"Grameenphone, a company majority owned by Telenor Group, has along with several other large corporations, received an instruction from the authorities to stop advertisements in two leading newspapers in Bangladesh. As a result, Grameenphone has been unable to effectively maintain commercial communication with its customers via these newspapers. A significant number of steps have already been taken by Telenor and Grameenphone to limit the overall impact. This includes initiating a dialogue with the industry, investors, media partners and the authorities. These efforts will continue with the aim of resuming normal commercial activities with the newspapers as soon as possible."



Wednesday, September 9, 2015

IRI poll: Too good to be true?

Simply put, the results of the recent opinion poll undertaken by Nielsen Bangladesh for the International Republican Institute (IRI) could barely be better for the Awami League - and could hardly be worse for the opposition Bangladesh Nationalist Party. Consistently, across all questions, the AL government does well, and far better than the BNP.

The poll was taken between the 23 May and 10 June, and involved questioning  2550 randomly selected respondents above the age of 18. Here are the key results.

- 60% of people 'like' the Awami League, compared to 29% who do not (only 42% like the BNP, with a higher percentage, 46%, disliking it)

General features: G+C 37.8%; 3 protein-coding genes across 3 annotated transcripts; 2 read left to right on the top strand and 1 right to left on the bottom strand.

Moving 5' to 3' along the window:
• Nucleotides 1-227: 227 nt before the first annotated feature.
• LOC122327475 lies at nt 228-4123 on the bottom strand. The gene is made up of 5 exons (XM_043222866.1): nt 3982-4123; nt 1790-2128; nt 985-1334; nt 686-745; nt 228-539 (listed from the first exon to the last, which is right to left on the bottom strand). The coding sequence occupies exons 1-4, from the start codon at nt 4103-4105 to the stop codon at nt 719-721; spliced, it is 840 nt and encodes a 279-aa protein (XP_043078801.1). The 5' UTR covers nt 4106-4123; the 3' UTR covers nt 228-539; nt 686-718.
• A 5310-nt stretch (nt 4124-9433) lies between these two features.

- 67% of people 'approve' of the job being done by the prime minister. Only 26% disapproved. 
- 66 % of people  'approve' of the job being done by the government. Only 29% disapproved. 

Tuesday, August 25, 2015

Contempt of court: The curious case of the chasm between India and Bangladesh

This is the second in an occasional series (the first was in the sister blog dealing with the war crimes trials) pointing to the chasm between the practice of Indian and Bangladesh courts towards critical commentary, and in particular the circumstances when criticism will result in criminal proceedings for 'contempt of court' (through what is known as 'scandalization of the court', distinguishable from other categories of contempt of court which this post is not referring to.*)

The courts in Bangladesh have said that 'fair criticism' is permitted, but have at the same time often taken an approach which narrowly construes what it considers to fall into this category.

As a result, it is difficult for journalists in Bangladesh to write commentary on the judiciary in Bangladesh without seriously risking contempt proceedings being issued against them (and their editors/publishers). This is particularly the case when third parties - usually lawyers - are ever so eager to bring any critical commentary to the attention of the courts, which is the case here.

This situation is however very different from that in India, where critical commentary - some of it very critical indeed - seems very much to be permitted, and does not create a risk of contempt proceedings. The situation in India seems to be getting closer to the one in England where the offense of contempt by 'scandalizing the court' has been repealed.